History prof traces roots of German expansion to Canada in HRG talk

A PhD student who came to Canada in 1883 was so inspired by how settlers were dealing with Aboriginal peoples in the west that he travelled home to Germany to convince authorities there to use the same methods with Poles who had settled in the eastern part of their country, according to History professor Rob Nelson.

Max Sering, a student at the University of Strasbourg, has become the source of a great deal of fascination for Dr. Nelson, who researches how such countries as Germany, Russia, Canada and Argentina colonized their inner borderlands. At the request of Chancellor Otto Van Bismarck, Sering was hand-picked by his professor to travel to Canada on a fact-finding mission to learn more about how Canada was settling its vast tracks of land in the west.

Germany was trying to stem the tide of emigration of its people to North America and wanted citizens to move east and ‘Germanize’ its borderlands, but had the problem of large numbers of Poles to deal with there, Nelson said. When he arrived in Manitoba, Sering saw the way settlers were dealing with the native population there and thought the same methods could be applied back home.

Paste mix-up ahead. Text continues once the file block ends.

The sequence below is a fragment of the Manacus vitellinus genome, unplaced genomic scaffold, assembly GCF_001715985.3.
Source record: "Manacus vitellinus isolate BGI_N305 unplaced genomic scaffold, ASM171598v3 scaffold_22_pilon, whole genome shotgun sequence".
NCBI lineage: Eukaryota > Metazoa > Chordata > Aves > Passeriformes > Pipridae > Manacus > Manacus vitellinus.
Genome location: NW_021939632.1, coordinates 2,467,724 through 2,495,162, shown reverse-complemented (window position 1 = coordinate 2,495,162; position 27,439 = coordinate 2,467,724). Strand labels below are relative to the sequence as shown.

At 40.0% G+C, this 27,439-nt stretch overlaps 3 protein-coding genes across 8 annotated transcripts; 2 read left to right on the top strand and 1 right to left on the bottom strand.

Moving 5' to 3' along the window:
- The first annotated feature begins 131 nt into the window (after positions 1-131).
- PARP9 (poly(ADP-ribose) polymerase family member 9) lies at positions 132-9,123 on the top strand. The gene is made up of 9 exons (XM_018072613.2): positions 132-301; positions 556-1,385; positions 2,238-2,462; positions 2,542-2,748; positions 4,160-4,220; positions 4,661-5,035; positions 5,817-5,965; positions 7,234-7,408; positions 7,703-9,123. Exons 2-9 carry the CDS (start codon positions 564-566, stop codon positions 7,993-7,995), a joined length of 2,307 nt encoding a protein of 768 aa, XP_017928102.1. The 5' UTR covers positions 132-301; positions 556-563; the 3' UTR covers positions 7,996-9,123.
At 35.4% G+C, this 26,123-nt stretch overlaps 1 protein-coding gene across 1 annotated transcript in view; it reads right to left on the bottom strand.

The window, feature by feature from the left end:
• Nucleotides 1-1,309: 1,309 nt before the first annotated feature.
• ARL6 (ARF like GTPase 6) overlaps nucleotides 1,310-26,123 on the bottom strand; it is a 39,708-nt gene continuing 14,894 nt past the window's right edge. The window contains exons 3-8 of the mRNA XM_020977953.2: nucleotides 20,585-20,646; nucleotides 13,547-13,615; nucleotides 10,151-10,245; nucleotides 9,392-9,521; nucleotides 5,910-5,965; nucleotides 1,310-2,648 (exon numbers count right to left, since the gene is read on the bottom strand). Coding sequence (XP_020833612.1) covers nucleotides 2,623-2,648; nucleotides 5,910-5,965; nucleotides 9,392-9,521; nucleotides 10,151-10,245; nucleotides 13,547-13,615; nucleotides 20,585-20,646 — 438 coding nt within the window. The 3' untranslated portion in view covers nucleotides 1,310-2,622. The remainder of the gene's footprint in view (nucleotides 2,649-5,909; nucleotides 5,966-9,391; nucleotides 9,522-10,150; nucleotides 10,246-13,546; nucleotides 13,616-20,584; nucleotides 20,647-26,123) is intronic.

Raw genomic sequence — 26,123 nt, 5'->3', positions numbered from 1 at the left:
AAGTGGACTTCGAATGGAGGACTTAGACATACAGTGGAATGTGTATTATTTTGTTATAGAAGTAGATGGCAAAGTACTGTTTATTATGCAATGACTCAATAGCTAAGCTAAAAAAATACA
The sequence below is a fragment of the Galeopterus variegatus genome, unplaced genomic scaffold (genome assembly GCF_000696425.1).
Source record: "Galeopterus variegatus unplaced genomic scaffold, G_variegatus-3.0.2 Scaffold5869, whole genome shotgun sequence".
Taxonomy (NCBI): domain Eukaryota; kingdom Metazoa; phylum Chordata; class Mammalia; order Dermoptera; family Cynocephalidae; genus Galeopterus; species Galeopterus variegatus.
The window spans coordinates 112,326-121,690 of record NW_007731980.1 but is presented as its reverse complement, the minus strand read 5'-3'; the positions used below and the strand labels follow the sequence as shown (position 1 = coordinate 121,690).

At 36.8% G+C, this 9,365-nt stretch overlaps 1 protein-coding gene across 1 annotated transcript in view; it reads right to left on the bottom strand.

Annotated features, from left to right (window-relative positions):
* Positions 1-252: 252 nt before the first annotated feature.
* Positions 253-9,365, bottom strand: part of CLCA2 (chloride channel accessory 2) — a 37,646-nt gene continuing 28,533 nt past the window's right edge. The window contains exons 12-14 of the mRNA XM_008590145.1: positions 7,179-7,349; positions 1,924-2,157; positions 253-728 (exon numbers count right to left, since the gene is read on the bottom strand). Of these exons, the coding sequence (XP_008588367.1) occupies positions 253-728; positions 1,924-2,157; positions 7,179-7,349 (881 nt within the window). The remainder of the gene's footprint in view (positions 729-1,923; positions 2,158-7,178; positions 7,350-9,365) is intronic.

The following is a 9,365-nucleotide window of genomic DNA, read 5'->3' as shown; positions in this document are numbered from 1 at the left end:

“Sering was fascinated by the Métis in Manitoba who were being taught, in his eyes, Western farming techniques because he believed this would assimilate what he termed ‘half-civilized’ peoples into proper Canadian citizens,” said Nelson. “This is exactly what he wanted to happen to Poles in the German Empire. They were the Metis of the German east for him.”

Unfortunately for Sering, his ideas failed and were eventually bastardized by the Nazis who came to believe that rather than assimilating non-Germans, they needed to be eradicated.

Nelson, who was recognized earlier this week at the Celebration of Excellence in Research, Scholarship and Creative Activity, will deliver a lecture on the subject of inner colonization for the Humanities Research Group at 4 p.m. today in the Freed Orman Centre at Assumption University.

He’ll also appear tomorrow on Research Matters, a weekly talk show that focuses on the work of University of Windsor researchers and airs every Thursday at 4:30 p.m. on CJAM 99.1 FM.



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